“Bitches love ducks.”
These words of wisdom come from our cab driver in Seward, Alaska, explaining why he’s chosen to adorn his taxi with dozens of gold ducks and why he blows a duck call whistle at passers-by on the street, some of whom respond with a smile, while others stare in complete bewilderment.
“Someone needs to make an ass out of themselves, and I have the time!,” he yells over the Black Sabbath tune blasting from the radio. He spits out the jokes in between screaming rants at pedestrians and other drivers, who are all part of some conspiracy against him, it seems.
The driver is a large, middle-aged man with a bushy beard, a cackling laugh and a way with words. Oh, and a .45 under his seat. That too. I’ve never been a fan of guns, and I decide I don’t want to get on this guy’s bad side. So I merely smile and nod when the dude advises me and my boyfriend, “You guys need to find some girls and get laid!”
On one hand, I’m starting to fear for my safety. On the other, I’m beginning to realize this might be the most colorful character I’ve ever encountered. I’d love to hang out more with him, just for the stories.
Distracted by our campground nightmare
This could be a piece entirely about this fascinating cabbie, but it’s not. Sadly, I couldn’t fully embrace his weirdness, because I was too distracted by the status of our rental car. I wasn’t sure if it had been towed, vandalized, or forcibly moved.
You see, due to some unfortunate circumstances, we had abandoned our rental car that morning, and its current fate was unknown.
Imagine the following scenario: You wake up in a campground to find your keys locked inside your rental car. You have one hour to make it to your all-day whale-watching cruise, the last great event of your Alaskan adventure.
By car, you’re only 10 minutes away. But if you have to walk, you’re 45 minutes away, which means there’s little time to spare. Also, you have to be out of the campground by 11 a.m., and you can’t stay an extra day because the park is booked solid for the next night. What do you do?
Our first option was to try the old coat hanger method and to recruit folks from the campground office for help, but they were unavailable and our efforts to pry open the lock failed.
The car didn’t have a remote unlocking option. We could have called AAA or a locksmith, but way down here in Seward it would take at least 90 minutes for someone to arrive, by which time we would have missed the cruise.
Our next option was to go to the campground office and tell them we have to keep our spot for another night. That’s when we found out they were totally booked. “Well, we have to figure out something,” I told the employee behind the counter. “I guess so,” was all the guy could offer in return. I’d say he was as dumb as a brick, but that would be insulting to the brick community.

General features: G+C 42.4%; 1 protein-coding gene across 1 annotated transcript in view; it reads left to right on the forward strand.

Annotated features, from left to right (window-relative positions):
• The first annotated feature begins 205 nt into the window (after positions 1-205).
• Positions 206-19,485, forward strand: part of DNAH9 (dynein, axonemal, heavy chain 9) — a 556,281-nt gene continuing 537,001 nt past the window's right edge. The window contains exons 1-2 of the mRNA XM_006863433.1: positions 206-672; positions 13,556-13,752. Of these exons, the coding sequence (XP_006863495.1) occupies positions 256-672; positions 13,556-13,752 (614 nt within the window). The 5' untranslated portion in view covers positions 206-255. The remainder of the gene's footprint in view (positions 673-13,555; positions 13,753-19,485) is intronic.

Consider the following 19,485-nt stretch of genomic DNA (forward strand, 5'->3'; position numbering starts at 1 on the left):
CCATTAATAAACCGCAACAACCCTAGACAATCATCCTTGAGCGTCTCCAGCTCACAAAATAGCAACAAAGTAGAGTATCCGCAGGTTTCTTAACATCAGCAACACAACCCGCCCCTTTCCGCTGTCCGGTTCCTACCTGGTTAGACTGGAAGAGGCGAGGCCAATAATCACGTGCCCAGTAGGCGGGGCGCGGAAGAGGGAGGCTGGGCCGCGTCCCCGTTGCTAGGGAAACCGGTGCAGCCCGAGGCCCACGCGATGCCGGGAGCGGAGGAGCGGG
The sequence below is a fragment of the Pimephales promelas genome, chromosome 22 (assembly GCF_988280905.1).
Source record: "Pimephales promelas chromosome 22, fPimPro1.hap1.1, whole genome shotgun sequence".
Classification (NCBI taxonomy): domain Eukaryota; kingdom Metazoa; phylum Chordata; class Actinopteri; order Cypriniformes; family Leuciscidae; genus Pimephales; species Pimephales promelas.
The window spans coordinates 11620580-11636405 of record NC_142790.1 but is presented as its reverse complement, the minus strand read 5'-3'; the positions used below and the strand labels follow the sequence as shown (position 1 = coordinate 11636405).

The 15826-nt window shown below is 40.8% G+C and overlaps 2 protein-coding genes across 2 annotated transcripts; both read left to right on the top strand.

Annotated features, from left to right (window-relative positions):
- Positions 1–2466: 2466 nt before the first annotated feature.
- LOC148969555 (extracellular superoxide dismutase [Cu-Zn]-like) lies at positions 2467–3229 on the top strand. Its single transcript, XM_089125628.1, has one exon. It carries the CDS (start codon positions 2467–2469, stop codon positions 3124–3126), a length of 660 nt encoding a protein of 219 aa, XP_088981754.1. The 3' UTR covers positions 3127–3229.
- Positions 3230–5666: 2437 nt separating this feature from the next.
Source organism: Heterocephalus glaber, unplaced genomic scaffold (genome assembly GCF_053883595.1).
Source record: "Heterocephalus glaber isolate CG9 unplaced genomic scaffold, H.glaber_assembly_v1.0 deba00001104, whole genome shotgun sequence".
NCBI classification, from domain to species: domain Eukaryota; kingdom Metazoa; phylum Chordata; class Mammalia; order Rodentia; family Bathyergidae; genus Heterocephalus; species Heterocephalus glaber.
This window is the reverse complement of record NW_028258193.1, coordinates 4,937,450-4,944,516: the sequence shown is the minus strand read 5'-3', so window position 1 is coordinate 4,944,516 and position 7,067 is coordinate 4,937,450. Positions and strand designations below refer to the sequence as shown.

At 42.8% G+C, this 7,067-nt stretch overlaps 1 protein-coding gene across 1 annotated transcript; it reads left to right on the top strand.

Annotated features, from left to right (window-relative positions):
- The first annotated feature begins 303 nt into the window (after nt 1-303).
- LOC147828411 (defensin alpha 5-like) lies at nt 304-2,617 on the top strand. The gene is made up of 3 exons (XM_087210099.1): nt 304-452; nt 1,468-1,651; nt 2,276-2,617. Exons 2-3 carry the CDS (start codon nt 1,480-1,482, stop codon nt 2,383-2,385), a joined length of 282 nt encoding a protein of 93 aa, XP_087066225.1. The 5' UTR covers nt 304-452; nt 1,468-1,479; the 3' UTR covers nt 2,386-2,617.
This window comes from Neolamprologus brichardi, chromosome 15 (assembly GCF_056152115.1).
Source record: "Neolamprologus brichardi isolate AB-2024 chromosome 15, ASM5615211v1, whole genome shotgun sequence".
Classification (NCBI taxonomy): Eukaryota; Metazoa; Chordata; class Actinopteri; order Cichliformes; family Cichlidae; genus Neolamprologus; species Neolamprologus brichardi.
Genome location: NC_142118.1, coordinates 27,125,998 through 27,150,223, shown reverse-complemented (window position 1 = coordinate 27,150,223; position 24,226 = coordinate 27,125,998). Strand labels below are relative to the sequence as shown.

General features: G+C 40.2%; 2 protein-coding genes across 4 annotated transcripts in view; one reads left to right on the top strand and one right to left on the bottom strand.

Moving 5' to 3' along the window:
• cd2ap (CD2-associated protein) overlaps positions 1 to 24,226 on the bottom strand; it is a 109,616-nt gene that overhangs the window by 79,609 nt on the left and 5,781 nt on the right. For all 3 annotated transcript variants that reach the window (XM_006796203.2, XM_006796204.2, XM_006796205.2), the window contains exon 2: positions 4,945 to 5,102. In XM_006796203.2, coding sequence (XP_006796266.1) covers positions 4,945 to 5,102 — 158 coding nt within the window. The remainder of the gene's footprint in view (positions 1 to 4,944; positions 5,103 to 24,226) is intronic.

I tried to get him to hunt down a manager, but the supervisor was busy on the phone. “He’ll be out in five minutes,” the counter guy finally informed us. With time quickly slipping away, we couldn’t wait that long.
So, we did the only reasonable thing we could do. We ran out of the campground office, abandoned the rental car and began racing to the other side of town, where our cruise was set to board, leaving the campground staff to deal with the mess that was sure to ensue when other campers arrived later that afternoon and found their spot taken and no other spots available.
I wasn’t sure what would happen with the car, but I was not about to miss this cruise for anything. How often do you get the chance to see killer and humpback whales in the wild?
I figured, worst-case scenario, the car gets towed. That would be a huge headache and cost a lot of money. Best-case – and what I presumed to be the most likely – scenario, someone cancels their reservation, and the campground can leave our spot alone since they now have the room to accommodate us.
We made it to the cruise with time to spare, thanks to some local fishermen who allowed us to hitch a ride. We spent the drive pretending to care about their stories of catching 300 pounds of fish the day before.
Return to the campground with the duck cabbie
Once the cruise ended around 7 pm (details on the actual cruise coming Friday), we flagged down our duck-loving taxi driver, who returned us to the campground, where we found our car and tent sitting undisturbed and no angry campers waiting to take our spot.
The new manager on duty helped us pry open the lock, and we hopped in and sped off to Anchorage. After the hassles we had dealt with in the morning, we just wanted to be out of there.
I never learned exactly what happened – whether someone canceled or whether the staff spent all day brainstorming some solution for how to deal with these crazy campers from the outside who just left their shit and walked off.
I was so distracted by the rental car situation that I never bothered to get a photo of the duckmobile, but you can find one here. That pic is from a couple years ago – there are way more ducks on the hood now.
And seriously, if you ever make it to Seward, you must take a ride with this gentleman. Just look for the ducks. And don’t get him angry. Maybe he’ll even show you his gun.